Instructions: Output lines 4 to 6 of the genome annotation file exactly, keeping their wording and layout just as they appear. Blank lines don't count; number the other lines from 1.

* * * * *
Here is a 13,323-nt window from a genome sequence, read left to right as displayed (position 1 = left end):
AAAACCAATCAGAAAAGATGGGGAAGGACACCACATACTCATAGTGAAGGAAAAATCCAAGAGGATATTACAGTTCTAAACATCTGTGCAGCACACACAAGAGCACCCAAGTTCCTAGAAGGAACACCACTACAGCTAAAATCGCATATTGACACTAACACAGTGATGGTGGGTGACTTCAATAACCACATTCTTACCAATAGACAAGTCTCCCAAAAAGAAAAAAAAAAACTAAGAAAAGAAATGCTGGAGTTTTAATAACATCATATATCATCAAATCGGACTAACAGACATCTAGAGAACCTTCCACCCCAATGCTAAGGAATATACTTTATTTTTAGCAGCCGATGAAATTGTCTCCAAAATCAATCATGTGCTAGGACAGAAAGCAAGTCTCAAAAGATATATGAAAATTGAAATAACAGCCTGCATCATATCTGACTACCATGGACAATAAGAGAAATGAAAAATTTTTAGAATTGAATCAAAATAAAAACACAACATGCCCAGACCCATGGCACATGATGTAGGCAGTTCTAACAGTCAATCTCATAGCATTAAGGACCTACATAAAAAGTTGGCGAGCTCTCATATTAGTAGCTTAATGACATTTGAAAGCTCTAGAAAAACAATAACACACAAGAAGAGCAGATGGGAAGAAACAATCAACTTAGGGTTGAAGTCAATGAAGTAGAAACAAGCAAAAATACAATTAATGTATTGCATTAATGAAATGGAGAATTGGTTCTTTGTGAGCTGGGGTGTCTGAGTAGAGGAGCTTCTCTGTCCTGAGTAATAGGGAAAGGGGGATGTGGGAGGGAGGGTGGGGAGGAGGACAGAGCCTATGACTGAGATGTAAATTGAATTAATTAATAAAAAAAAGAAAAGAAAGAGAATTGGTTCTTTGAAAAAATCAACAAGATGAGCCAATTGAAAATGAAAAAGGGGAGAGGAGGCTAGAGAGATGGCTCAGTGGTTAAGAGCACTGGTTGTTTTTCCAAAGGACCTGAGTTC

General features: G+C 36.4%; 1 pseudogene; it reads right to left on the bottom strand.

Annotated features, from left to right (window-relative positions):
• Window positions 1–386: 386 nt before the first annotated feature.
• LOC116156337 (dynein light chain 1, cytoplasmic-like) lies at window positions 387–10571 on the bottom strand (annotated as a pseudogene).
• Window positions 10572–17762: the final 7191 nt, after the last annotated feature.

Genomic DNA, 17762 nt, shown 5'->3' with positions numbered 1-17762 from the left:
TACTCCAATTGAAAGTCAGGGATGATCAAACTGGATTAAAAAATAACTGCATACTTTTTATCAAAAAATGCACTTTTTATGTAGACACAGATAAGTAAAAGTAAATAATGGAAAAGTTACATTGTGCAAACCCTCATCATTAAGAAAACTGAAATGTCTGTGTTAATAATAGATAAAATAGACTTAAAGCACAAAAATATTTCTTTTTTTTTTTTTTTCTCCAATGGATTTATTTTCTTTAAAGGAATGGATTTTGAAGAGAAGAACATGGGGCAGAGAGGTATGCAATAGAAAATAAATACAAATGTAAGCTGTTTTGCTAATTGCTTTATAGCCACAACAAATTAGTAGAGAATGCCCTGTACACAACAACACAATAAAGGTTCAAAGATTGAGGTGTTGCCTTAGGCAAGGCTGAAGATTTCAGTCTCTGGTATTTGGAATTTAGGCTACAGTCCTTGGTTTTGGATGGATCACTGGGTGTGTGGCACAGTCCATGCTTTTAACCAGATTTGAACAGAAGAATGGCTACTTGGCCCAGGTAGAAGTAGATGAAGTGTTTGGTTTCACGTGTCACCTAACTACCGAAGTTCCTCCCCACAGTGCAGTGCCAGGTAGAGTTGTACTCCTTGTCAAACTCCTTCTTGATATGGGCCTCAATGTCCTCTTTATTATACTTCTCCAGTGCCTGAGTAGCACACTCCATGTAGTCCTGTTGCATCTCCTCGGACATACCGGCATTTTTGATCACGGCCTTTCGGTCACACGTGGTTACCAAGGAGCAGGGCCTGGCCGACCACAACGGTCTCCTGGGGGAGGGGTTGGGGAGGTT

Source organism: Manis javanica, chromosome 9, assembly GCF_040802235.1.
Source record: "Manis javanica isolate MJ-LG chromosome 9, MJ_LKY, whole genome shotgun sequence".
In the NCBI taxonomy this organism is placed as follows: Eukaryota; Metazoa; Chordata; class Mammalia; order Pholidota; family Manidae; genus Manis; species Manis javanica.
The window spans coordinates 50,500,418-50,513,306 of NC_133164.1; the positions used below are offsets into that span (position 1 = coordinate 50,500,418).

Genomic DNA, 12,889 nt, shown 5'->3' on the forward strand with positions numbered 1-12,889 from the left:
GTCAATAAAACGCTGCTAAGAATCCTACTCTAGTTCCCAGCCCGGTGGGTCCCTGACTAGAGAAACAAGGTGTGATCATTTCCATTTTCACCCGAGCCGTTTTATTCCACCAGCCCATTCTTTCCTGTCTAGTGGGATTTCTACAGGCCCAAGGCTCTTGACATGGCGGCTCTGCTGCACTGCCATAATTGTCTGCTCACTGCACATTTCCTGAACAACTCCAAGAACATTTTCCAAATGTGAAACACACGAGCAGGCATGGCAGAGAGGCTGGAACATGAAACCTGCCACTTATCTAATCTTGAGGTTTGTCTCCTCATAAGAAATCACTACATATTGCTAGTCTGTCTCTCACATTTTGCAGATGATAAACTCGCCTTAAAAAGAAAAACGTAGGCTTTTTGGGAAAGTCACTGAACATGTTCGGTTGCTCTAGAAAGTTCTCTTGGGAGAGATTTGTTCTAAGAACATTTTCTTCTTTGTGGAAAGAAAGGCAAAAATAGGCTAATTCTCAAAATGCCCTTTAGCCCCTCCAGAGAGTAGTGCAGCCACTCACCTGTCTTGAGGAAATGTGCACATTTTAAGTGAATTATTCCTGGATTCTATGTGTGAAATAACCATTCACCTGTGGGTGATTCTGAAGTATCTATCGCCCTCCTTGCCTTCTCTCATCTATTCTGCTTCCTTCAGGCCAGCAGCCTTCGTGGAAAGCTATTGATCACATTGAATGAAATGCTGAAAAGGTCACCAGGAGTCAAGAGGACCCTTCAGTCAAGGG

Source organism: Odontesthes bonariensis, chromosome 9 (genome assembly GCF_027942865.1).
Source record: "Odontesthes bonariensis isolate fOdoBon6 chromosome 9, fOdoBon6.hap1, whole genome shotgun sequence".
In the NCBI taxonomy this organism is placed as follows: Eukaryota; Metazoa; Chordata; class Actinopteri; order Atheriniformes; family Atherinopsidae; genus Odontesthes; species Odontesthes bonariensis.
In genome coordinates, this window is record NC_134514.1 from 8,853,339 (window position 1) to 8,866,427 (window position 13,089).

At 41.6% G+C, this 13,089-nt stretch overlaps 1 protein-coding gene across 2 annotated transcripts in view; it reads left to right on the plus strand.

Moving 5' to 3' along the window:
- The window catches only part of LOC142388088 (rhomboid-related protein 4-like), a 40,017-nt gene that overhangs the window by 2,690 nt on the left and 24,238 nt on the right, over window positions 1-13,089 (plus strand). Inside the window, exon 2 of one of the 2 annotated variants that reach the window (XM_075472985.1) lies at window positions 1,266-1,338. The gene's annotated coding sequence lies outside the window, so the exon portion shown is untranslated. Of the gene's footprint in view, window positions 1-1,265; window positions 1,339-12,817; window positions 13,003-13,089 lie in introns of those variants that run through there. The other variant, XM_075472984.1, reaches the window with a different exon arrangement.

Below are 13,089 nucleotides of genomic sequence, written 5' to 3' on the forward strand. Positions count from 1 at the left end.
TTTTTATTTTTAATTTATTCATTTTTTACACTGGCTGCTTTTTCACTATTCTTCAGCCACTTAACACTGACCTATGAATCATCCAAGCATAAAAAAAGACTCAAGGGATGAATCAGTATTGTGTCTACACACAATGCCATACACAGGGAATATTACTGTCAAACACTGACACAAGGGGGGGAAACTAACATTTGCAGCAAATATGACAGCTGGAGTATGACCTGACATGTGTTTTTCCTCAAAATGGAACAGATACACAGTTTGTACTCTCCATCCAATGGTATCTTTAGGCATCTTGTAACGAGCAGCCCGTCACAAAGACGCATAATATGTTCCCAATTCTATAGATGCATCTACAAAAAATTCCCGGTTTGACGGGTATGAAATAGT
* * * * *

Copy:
Annotated features, from left to right (window-relative positions):
• Window positions 1–386: 386 nt before the first annotated feature.
• LOC116156337 (dynein light chain 1, cytoplasmic-like) lies at window positions 387–10571 on the bottom strand (annotated as a pseudogene).